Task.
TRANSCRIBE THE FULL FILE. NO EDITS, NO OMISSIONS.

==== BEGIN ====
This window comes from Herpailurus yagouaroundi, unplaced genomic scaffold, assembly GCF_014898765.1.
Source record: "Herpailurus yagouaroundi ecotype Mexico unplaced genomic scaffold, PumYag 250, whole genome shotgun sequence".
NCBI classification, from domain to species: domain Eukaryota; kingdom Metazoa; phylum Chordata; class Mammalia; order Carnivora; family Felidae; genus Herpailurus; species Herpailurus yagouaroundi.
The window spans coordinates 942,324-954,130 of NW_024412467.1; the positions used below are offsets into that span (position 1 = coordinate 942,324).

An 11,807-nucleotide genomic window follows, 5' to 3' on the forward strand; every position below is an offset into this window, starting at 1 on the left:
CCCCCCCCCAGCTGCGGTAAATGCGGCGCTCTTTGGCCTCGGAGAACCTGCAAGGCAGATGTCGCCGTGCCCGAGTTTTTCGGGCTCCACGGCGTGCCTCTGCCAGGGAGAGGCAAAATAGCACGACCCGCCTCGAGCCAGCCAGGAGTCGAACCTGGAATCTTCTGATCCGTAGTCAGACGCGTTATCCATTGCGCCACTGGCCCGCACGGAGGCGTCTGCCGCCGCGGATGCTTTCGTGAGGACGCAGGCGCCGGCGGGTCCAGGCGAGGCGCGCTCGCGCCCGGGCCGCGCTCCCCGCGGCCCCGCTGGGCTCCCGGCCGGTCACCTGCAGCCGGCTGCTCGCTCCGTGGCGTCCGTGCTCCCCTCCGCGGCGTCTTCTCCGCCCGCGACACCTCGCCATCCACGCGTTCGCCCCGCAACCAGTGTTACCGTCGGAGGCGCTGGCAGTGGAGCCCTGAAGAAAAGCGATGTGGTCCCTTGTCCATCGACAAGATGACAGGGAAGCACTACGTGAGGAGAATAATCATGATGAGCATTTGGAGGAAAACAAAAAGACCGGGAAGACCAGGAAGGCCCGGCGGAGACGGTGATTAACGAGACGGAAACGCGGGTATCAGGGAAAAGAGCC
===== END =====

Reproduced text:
This window comes from Herpailurus yagouaroundi, unplaced genomic scaffold, assembly GCF_014898765.1.
Source record: "Herpailurus yagouaroundi ecotype Mexico unplaced genomic scaffold, PumYag 250, whole genome shotgun sequence".
NCBI classification, from domain to species: domain Eukaryota; kingdom Metazoa; phylum Chordata; class Mammalia; order Carnivora; family Felidae; genus Herpailurus; species Herpailurus yagouaroundi.
The window spans coordinates 942,324-954,130 of NW_024412467.1; the positions used below are offsets into that span (position 1 = coordinate 942,324).

An 11,807-nucleotide genomic window follows, 5' to 3' on the forward strand; every position below is an offset into this window, starting at 1 on the left:
CCCCCCCCCAGCTGCGGTAAATGCGGCGCTCTTTGGCCTCGGAGAACCTGCAAGGCAGATGTCGCCGTGCCCGAGTTTTTCGGGCTCCACGGCGTGCCTCTGCCAGGGAGAGGCAAAATAGCACGACCCGCCTCGAGCCAGCCAGGAGTCGAACCTGGAATCTTCTGATCCGTAGTCAGACGCGTTATCCATTGCGCCACTGGCCCGCACGGAGGCGTCTGCCGCCGCGGATGCTTTCGTGAGGACGCAGGCGCCGGCGGGTCCAGGCGAGGCGCGCTCGCGCCCGGGCCGCGCTCCCCGCGGCCCCGCTGGGCTCCCGGCCGGTCACCTGCAGCCGGCTGCTCGCTCCGTGGCGTCCGTGCTCCCCTCCGCGGCGTCTTCTCCGCCCGCGACACCTCGCCATCCACGCGTTCGCCCCGCAACCAGTGTTACCGTCGGAGGCGCTGGCAGTGGAGCCCTGAAGAAAAGCGATGTGGTCCCTTGTCCATCGACAAGATGACAGGGAAGCACTACGTGAGGAGAATAATCATGATGAGCATTTGGAGGAAAACAAAAAGACCGGGAAGACCAGGAAGGCCCGGCGGAGACGGTGATTAACGAGACGGAAACGCGGGTATCAGGGAAAAGAGCC